"HPAI has also limited our ability to transfer birds to other partner rehabilitation centres that specialize in particular species. Despite this challenge our staff were able to innovate and try new techniques and protocols that are leading to some amazing successes! We have worked with several rescuers and volunteer arborists to successfully re-nest two different Barred Owls and a family of Screech Owls," said Patty. 

"For the young owls that could not be renested, the staff has gone to great lengths to ensure they are healthy, strong and not familiar with humans. This has included setting up silent rooms, bringing in a forest's worth of material to design their enclosure space, using taxidermy adult owls for comfort, and yes- even costumes so these owls would not see a human face! The increase in time, effort and resources to set up these specialized spaces is rewarding every time we catch a glimpse of these beautiful healthy owls!"

Ottawa Valley Wild Bird Care Centre

Maia O'Sullivan, OVWBCC Avian Care Manager, entering the owl flight cage for feeding time

Talk about flying above and beyond the call of duty! Protection is important, but prevention can help slow the spread of HPAI. I wanted to know what bird species are more prone to bird flu infection?

"The most likely species of wild birds to become infected with Avian Influenza are water birds, such as ducks and geese, and those that may feed on these birds, like eagles, ravens, and vultures. Waterfowl species are the natural carriers of avian influenza in the wild, and are present in the population to some extent every year," said Patty. "This year is very different because of the presence of this highly pathogenic strain of avian influenza that spreads easily and is, unfortunately, more fatal."

With any viral outbreak, like HPAI, comes the fear we may lose species at risk. Every species helps maintains balance in our fragile eco-system. Losing even one species at risk could be detrimental.

"Unfortunately the HPAI outbreak is not over and the full extent of its impact on the bird population is not yet known. The outbreak coinciding with nesting season has likely resulted in failed nests and missed nesting opportunities for some birds as well," Patty said. "We are especially concerned about birds who naturally do not have high population numbers, such as raptors, and those whose populations are in decline. Losing one adult Bald Eagle to HPAI during nesting season can have devastating consequences to its young and future generations. Which is why we truly believe that each bird we are able to save and give a second chance at life matters!"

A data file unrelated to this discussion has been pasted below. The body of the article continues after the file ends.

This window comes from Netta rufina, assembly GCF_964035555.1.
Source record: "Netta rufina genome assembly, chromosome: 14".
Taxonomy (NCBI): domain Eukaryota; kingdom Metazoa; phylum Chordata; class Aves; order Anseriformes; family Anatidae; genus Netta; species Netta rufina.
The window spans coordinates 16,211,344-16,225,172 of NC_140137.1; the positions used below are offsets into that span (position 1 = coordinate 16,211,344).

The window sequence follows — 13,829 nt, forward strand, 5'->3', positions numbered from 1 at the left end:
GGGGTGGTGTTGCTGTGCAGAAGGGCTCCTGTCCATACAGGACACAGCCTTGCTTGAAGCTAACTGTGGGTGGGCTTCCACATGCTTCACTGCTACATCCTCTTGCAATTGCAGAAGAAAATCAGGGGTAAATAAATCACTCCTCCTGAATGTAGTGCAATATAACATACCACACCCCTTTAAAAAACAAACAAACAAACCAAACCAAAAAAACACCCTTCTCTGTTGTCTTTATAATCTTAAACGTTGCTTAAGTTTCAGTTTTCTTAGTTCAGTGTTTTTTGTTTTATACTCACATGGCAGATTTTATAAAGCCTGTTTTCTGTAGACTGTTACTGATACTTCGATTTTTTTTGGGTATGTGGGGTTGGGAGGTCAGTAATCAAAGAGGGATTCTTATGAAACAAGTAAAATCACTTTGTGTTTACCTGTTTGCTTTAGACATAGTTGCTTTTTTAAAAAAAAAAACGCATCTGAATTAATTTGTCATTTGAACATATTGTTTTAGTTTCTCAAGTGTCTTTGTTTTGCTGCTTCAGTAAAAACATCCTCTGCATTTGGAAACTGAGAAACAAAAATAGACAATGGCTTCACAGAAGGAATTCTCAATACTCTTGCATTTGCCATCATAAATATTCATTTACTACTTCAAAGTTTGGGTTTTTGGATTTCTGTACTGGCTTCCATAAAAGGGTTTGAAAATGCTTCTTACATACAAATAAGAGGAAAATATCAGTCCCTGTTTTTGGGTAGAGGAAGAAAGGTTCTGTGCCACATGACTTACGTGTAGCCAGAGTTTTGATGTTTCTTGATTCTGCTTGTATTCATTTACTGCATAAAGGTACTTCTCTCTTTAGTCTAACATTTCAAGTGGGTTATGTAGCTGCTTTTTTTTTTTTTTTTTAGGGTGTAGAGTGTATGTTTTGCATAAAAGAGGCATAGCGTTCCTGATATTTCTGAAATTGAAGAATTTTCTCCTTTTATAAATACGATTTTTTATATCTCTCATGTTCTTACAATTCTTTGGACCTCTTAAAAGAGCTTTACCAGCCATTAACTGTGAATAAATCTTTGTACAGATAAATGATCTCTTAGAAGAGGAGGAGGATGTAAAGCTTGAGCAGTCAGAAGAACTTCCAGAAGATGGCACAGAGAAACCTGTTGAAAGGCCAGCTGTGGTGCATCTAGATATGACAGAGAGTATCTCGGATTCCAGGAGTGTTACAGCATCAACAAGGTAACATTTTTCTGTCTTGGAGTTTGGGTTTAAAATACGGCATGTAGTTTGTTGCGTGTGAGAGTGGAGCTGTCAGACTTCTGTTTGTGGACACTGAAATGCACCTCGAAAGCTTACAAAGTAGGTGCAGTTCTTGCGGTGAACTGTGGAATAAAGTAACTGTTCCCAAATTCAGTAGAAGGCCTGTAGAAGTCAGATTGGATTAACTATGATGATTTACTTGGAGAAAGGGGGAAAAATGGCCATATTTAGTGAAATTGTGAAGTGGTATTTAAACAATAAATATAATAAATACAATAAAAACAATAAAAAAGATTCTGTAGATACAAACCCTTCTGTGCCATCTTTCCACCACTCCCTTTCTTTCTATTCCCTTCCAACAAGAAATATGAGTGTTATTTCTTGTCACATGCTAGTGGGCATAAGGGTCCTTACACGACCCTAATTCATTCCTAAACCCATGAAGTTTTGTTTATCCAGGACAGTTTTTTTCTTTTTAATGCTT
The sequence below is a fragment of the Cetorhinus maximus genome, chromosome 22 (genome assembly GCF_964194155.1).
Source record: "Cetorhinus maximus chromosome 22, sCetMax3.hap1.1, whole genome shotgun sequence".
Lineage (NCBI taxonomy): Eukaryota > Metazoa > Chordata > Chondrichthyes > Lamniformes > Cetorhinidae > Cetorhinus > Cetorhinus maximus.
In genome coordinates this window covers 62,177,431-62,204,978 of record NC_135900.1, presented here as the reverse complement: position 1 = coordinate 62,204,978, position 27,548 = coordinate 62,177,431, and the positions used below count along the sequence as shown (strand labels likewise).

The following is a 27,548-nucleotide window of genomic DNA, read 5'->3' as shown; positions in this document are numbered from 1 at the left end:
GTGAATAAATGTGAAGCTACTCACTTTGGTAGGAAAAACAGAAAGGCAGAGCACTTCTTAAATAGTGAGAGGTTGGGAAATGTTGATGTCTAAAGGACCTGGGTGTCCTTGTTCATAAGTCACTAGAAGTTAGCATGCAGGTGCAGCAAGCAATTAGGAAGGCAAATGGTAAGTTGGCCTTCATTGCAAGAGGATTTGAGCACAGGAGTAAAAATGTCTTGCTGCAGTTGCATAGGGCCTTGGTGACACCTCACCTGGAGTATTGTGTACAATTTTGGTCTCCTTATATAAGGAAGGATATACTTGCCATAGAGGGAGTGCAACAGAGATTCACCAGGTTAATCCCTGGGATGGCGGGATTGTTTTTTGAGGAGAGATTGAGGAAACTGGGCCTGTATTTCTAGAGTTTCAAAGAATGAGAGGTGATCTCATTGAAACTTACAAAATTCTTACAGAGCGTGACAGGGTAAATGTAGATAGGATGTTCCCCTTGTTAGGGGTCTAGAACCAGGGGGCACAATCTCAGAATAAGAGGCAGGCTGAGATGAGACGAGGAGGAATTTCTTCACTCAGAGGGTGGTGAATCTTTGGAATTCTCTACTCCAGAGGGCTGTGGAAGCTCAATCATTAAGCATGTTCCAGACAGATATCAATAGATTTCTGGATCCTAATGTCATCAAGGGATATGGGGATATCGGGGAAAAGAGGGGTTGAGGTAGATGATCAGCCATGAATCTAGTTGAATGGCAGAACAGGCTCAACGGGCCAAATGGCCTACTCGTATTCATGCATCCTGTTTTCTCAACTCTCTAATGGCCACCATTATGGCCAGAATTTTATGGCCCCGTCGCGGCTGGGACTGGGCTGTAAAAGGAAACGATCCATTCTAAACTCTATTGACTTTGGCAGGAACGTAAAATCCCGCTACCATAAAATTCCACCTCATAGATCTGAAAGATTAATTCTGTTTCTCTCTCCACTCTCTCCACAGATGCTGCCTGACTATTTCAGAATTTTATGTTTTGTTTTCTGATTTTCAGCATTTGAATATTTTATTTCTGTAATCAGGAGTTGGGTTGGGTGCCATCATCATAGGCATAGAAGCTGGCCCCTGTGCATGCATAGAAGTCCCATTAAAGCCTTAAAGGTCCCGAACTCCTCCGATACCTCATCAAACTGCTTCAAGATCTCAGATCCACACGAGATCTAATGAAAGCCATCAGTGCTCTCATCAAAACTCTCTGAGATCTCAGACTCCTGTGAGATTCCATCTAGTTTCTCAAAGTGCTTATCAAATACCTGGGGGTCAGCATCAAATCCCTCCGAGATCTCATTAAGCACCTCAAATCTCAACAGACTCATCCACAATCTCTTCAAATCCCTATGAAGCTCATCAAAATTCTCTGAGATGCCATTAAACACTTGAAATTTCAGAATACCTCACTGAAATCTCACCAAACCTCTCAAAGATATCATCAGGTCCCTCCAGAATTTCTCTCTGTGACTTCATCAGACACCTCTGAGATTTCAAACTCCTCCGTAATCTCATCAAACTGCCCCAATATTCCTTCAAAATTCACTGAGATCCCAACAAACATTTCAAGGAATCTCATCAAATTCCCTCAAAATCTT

I couldn't agree more. That is why OVWBCC needs our continued support. Thankfully, the community is putting their best beak forward.

Wild About Wildlife Month: Ottawa Valley Wild Bird Care Centre needs a helping wing with HPAI

Great Horned Owls

"An outpouring of support from the public and our partner organizations has allowed us to continue to operate and adjust to the challenges of HPAI as the situation continues to evolve. Looking ahead, we anticipate being on high alert during the fall migration season and will continue to do everything we can to safely help as many wild birds as possible," said Sandra. "Monetary donations of any amount are the most valuable gift the public can make at this time. These life-saving funds allow us the flexibility to purchase essential supplies and equipment as needed to respond to this ever-changing and evolving situation."

There are actions you can take to prevent wild birds from becoming infected with bird flu. 

"The public is being asked not to feed any type of bird by hand and to remove wild bird feeders if they own domestic poultry or have water birds visiting their feeding area," said Patty. "The risk of transmission increases when birds gather closely together. Songbird and hummingbird feeders are the least risky at this time. Frequent washing with nine parts water and one part bleach solution is recommended. Please help monitor the situation by reporting sick or deceased waterbirds to the Canadian Wildlife Health Cooperative."

Wild About Wildlife Month: Ottawa Valley Wild Bird Care Centre needs a helping wing

OVWBCC is following strict protocols for bird intakes to help lower HPAI spread. Each measure is an important piece of the puzzle- or strand of straw in the bird's nest- when it comes to community health and safety. The team's empathy soars above the clouds, so it can be stressful to limit their services. 

"As a centre that has never turned away a wild bird in need in over 40 years, it has been difficult for our team, volunteers and supporters alike, to adapt to the new restrictions," Sandra said. "HPAI has been scary and stressful to manage but the outpouring of support and understanding from our birding community has been amazing! We have seen how much people care about wild birds and how willing they are to help us cope during this difficult time." 

The incredible work done by OVWBCC is supported by the community, including volunteerism and kind donations. Any donation is helpful, especially at a time like this, whether it's small like a Hummingbird or as big as a Blue Heron. I humbly ask you to please donate to the Ottawa Valley Wild Bird Care Centre